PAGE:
THE much-coveted Quezon Institute (QI) property along E. Rodriguez Avenue in Quezon City will cost Ayala Land Inc. (ALI) at least P2.3 billion.
ALI has expressed interest in the lot, eyeing a mixed-use development for the area, meaning residential buildings, corporate offices and commercial establishments.
But before the QI property can be sold, the transaction has to be cleared first with the National Historical Commission of the Philippines (NHCP), its officials stressed. Built in the 1930s, Quezon Institute’s main building was designed by architect Juan F. Nakpil, a national artist.
Antonino Aquino, president of Ayala Land, told the BusinessMirror in a text message: “We are interested in properties of this scale in this part of Quezon City.”
In a separate, chance interview, Jan Bengzon, ALI assistant vice president for external affairs, confirmed: “We’ve been interested in that property for the longest time for a mixed-use development.”
The 6.5-hectare QI property is owned by the Philippine Tuberculosis Society Inc. (PTSI), which earlier had sold a portion of the lot at the corner of Araneta Avenue and E. Rodriguez Avenue, to Puregold, where a supermarket now stands.
It is the same property where the Philippine Charity Sweepstakes Office also used to hold office until its management felt that its building was structurally unsafe.
Based on the latest zonal values of the Bureau of Internal Revenue, the QI property is worth about P35,000 per square meter as it may be considered a commercial area already and is located beside a main road.
Real-estate brokers consulted by the BusinessMirror though said the price of the entire lot could even exceed P2.3 billion since there are “improvements” on the property, or buildings.
So a similar property in the area, like a commercial building, could go as high as P75,000 per sq m. Thus, the QI property could be worth even close to P5 billion.
In an interview, architect Wilkie de Lumen of the NHCP’s Historic Preservation Division said: “With the new Heritage Law, or Republic Act 10066, [the QI property] is automatically protected, more so that its building was designed by architect Nakpil, a national artist. It is considered a national treasure and any sale or improvements [must pass through NHCP] even if it is privately owned.”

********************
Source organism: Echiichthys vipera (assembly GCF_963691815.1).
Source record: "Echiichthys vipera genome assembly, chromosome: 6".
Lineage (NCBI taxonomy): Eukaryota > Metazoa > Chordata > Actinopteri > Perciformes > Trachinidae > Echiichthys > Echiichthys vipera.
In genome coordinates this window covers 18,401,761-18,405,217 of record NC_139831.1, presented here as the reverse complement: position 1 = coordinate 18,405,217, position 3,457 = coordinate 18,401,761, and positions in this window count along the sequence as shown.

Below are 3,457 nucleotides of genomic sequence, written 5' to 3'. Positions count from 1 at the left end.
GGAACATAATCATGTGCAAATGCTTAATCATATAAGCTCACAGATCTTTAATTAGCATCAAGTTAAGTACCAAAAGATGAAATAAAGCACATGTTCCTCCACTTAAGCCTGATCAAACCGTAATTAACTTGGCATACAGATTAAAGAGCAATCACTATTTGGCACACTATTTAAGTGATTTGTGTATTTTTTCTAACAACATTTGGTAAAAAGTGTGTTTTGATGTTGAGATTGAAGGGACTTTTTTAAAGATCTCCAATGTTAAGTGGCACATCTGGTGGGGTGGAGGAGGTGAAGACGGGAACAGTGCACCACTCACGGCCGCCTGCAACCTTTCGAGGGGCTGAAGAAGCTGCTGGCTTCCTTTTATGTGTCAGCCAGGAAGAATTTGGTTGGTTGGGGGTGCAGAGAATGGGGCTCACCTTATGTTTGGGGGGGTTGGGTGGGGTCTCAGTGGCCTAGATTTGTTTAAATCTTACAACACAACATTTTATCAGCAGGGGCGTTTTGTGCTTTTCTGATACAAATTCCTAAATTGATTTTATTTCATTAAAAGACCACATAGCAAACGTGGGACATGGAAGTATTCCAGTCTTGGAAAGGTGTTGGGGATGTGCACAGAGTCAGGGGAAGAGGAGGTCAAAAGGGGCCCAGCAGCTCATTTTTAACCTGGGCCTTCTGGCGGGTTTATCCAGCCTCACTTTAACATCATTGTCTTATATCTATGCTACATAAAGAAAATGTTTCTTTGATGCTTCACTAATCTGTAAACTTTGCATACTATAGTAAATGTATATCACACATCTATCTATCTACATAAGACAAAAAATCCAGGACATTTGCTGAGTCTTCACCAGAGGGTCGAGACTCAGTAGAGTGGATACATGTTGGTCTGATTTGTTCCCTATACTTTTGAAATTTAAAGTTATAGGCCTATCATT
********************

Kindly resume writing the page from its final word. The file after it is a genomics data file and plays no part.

(This building on the right corner of the QI property used to house the offices of the Philippine Charity Sweepstakes Office until its management decided it was no longer structurally unsound. The National Historical Commission of the Philippines said the PCSO did not seek the agency’s permission to drill into the building and assess its integrity. This building is estimated at older than 50 years and thus protected by national heritage laws.)
He added the same law prescribes “penalties if owners neglect the historical property, or any improvements are not properly coordinated with the NHCP.” Article XVIII of the law on penal provisions enumerates violations, such as destruction, demolition, mutilation and damage of “any world heritage site, national cultural treasures, important cultural property and archaeological and anthropological sites;” as well as modification, alteration or destruction “of the original features or [construction] or real-estate development in any national shrine, monument, landmark and other historic edifices and structures, declared, classified and marked by the National Historical Institute as such, without the prior written permission from the commission.”
The same law adds that violators, upon conviction, would be fined not less than P200,000 or a prison term of not less than 10 years.
ALI’s Bengzon said if the property and its buildings are considered national historical landmarks, “then we can work around that. We can always preserve the buildings like what we’ve done with Nielson Tower.”
Built in 1937, the Nielson Tower in Makati City used to be an airport passenger terminal and control tower of the old Nielson airport, which was part of the Hacienda San Pedro Makati of the Zobel de Ayala family.
The airport was also the site of the United States Far East Air Force headquarters in World War II. The old terminal now houses the Filipinas Heritage Library. For his part, architect Reynaldo Inovero, chief of the NHCP’s HPD, said the commission will “write [the PTSI] and ask for any plans they might have [regarding the QI property]. We have to look at the engineering studies [on the proposed development] if these are feasible.”
(My story was originally published in the BusinessMirror on Jan. 12, 2011. Photos copyrighted Ma. Stella F. Arnaldo.)